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IRIS 2010-9:1/11

Austria

Telecommunications Act Draft Amendment on Data Retention

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Sebastian Schweda

Institute of European Media Law (EMR), Saarbrücken/Brussels

On 26 July 2010, the Austrian Ministry of Transport, Innovation and Technology tabled a new draft amendment to the 2003 Telekommunikationsgesetz (Telecommunications Act - TKG), under which the data retention obligations set out in Data Retention Directive 2006/24/EC would be transposed into Austrian law.

The 16-page document takes into account almost 190 comments received by the ministry after the bill was published in autumn 2009 (see IRIS 2010-2:1/4). The most significant changes are a provision on data protection for persons required to keep professional secrets and the extension of access for security services for the purposes of warding off danger.

The newly added Article 93(5) is designed to ensure that press secrets, protected under Article 31 of the Mediengesetz (Media Act), remain protected, and that other secrecy obligations, such as those of lawyers or doctors, which justify the refusal to give evidence in criminal proceedings under Article 157 of the Strafprozessordnung (Code of Criminal Procedure - StPO), cannot be circumvented by means of data retrieval. The bill authorises the creation of an independent body which, using an automated system, can render such information anonymous. The provision prohibits access to the data of persons required to keep professional information confidential secret, unless they themselves are the subject of the investigations.

In the new draft, the possibilities for accessing data have been extended in two respects. Firstly, criminal prosecution authorities will be able to access data relating to an Internet connection - for a maximum of three months after the communication concerned - for the purposes of investigating and prosecuting non-serious crimes. As a result, such data could particularly be used in a legal action against copyright infringements on the Internet. Secondly, the access granted to security services will no longer, as originally planned, remain limited to cases in which it is required to avert a concrete danger to life and limb. Rather, such services will now be allowed to access traffic, master and location data without a court order when there is a concrete danger to freedom and in order to ward off danger caused by a dangerous attack in accordance with Article 16 of the Sicherheitspolizeigesetz (Police Act - SPG). This represents a significant increase in access compared to the current rules.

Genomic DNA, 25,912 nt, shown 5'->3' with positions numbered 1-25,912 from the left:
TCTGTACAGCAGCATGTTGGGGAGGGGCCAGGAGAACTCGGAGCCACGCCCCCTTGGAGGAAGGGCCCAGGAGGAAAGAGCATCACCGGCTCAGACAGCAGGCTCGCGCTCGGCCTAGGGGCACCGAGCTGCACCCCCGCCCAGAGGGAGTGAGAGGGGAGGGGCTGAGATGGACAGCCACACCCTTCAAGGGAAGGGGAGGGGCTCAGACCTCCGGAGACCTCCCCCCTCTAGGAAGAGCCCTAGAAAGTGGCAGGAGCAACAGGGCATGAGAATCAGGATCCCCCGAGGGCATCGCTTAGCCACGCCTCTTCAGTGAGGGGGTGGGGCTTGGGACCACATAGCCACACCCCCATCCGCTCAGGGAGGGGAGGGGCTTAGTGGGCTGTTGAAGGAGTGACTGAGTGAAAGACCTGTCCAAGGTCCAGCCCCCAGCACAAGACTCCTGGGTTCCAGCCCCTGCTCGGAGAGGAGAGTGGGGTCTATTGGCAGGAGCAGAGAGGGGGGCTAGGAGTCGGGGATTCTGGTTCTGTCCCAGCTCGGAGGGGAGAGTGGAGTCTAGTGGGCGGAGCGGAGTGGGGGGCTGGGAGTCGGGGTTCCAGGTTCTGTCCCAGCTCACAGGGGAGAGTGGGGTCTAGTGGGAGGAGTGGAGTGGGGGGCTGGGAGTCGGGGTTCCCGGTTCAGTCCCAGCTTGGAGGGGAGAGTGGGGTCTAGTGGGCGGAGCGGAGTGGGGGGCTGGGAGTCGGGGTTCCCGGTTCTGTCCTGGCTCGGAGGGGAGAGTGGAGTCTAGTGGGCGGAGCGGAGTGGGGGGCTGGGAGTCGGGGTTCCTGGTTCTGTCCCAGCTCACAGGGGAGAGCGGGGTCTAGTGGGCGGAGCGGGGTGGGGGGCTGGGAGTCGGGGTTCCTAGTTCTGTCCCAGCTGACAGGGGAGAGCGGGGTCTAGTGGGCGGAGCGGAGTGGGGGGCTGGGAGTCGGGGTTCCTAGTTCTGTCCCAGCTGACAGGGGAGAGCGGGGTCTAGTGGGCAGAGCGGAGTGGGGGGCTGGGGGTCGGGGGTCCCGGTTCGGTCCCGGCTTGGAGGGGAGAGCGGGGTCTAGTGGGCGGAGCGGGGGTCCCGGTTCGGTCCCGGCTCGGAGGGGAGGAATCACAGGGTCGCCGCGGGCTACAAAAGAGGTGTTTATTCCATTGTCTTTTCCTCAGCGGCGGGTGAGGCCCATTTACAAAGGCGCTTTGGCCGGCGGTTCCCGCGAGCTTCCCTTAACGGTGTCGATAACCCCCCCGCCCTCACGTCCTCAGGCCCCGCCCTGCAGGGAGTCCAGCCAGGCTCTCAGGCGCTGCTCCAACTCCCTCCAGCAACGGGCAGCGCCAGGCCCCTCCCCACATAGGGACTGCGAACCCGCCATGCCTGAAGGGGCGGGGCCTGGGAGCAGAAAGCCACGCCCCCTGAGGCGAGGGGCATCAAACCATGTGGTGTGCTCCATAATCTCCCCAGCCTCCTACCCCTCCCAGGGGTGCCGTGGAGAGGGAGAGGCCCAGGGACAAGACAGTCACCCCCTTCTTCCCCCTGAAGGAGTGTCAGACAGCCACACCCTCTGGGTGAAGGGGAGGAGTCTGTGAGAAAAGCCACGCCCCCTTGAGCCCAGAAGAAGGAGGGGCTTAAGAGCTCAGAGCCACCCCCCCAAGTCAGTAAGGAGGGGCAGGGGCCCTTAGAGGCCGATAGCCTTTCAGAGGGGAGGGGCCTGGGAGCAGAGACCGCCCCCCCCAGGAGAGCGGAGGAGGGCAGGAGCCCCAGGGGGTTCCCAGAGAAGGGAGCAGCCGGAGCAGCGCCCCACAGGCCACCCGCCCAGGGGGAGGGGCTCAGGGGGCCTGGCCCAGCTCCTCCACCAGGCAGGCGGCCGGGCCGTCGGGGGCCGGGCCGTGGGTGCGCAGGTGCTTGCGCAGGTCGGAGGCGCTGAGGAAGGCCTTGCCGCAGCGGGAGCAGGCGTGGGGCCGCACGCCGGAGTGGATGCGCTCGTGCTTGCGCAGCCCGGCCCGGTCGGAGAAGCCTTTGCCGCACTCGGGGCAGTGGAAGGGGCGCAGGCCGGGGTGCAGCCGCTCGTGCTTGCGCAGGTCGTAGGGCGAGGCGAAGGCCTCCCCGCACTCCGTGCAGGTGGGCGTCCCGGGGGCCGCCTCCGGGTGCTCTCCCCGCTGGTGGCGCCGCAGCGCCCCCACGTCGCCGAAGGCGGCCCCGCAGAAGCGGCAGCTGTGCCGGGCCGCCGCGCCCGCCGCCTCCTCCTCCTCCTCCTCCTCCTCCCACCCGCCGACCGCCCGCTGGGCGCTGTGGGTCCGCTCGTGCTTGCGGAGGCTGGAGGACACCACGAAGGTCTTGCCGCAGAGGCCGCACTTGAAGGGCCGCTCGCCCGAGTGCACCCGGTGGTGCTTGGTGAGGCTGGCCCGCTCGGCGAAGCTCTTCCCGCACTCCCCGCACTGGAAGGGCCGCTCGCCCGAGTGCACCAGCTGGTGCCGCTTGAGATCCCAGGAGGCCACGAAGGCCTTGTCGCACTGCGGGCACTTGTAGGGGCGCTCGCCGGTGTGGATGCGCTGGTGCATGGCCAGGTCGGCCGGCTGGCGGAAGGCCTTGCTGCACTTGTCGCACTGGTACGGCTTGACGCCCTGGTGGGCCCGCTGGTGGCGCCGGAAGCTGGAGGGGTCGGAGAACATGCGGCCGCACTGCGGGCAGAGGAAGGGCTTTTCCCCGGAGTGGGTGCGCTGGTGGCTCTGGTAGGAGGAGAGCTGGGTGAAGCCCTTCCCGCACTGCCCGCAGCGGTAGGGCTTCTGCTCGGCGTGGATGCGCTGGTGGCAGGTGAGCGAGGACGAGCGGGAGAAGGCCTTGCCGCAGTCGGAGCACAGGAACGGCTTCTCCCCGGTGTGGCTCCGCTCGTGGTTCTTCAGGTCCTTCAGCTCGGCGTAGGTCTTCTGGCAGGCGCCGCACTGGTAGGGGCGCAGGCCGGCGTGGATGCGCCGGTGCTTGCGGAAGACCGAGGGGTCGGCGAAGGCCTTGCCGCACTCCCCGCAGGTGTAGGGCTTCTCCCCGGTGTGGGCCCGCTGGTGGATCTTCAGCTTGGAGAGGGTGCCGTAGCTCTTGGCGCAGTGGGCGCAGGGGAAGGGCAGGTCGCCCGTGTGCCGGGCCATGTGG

In several places, it is noticeable that the draft closely follows parallel developments in Germany. At various points, footnotes refer to the decision of the German Bundesverfassungsgericht (Federal Constitutional Court), such as in relation to the practical implications of the provisions on guaranteeing data security (see IRIS 2010-4:1/12).

Even after the publication of this new draft, the transposition process in Austria remains in its early stages: for some provisions, a two-thirds majority is required, since they would require the Constitution to be amended. Amendments to the StPO and SPG are also necessary, partly in order to define what constitutes a "serious criminal offence" in the sense of the amended TKG. In addition, the provisions cannot enter into force until nine months after they are adopted, in order to allow enough time for operators to make technical adjustments and for amended decrees on the reimbursement of costs to be adopted.

During the Austrian legislature's efforts to bring the data retention obligations into line with the Directive at the second attempt - after the 2007 draft had hit obstacles - the EU member state was found guilty by the ECJ after the Commission brought an action for an infringement of the Treaty. The Court ruled that the deadline for transposing the Directive had been missed. Even so, the Minister for Transport, Innovation and Technology does not want to present the bill to Parliament until 15 September 2010, the day on which the Commission has announced that it will publish its report on the evaluation of the Directive.

References
Entwurf zur Ă„nderung des TKG DE
 http://merlin.obs.coe.int/redirect.php?id=12688
 
  Bill amending the TKG    
ECJ judgment (C-189/09) of 29 July 2010